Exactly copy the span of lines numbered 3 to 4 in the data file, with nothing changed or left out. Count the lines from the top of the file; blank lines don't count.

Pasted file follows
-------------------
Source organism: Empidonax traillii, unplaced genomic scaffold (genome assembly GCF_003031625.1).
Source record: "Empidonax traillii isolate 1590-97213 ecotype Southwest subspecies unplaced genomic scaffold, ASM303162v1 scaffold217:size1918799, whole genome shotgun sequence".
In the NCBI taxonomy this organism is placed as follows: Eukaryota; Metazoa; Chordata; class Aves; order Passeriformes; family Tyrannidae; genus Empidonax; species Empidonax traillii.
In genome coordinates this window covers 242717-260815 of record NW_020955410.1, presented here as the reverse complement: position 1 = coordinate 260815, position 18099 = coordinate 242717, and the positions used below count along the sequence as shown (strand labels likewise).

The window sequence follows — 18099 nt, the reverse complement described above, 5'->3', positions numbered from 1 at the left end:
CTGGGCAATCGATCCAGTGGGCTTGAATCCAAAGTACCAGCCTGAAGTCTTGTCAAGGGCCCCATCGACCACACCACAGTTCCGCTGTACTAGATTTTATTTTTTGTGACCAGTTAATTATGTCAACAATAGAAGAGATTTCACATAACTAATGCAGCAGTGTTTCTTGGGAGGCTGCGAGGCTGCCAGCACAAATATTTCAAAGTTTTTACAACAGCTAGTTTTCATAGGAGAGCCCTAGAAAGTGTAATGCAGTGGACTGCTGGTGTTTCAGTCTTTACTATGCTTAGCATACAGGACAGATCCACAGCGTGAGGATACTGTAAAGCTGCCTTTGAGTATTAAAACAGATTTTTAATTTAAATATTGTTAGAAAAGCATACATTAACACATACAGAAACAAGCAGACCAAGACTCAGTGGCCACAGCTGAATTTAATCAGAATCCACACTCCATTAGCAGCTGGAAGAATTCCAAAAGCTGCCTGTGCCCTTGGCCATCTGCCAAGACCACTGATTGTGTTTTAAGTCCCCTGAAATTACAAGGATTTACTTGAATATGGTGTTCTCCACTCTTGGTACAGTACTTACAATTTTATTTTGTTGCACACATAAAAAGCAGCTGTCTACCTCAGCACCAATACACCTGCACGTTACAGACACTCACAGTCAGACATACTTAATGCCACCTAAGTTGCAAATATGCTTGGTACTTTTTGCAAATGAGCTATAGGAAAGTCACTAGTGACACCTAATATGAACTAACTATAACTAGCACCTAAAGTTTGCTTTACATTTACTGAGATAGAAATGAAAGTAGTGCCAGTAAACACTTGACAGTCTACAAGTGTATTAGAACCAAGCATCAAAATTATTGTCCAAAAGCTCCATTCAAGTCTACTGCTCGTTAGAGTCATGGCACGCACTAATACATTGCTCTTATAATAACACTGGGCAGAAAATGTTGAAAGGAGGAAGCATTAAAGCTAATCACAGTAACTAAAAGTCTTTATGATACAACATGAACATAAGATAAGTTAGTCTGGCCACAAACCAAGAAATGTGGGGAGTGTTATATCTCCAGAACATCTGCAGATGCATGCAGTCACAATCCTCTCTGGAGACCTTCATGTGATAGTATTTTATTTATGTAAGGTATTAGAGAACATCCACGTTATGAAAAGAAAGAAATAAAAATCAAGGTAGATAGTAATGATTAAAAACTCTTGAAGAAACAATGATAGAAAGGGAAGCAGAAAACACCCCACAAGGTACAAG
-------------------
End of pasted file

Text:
In the NCBI taxonomy this organism is placed as follows: Eukaryota; Metazoa; Chordata; class Aves; order Passeriformes; family Tyrannidae; genus Empidonax; species Empidonax traillii.
In genome coordinates this window covers 242717-260815 of record NW_020955410.1, presented here as the reverse complement: position 1 = coordinate 260815, position 18099 = coordinate 242717, and the positions used below count along the sequence as shown (strand labels likewise).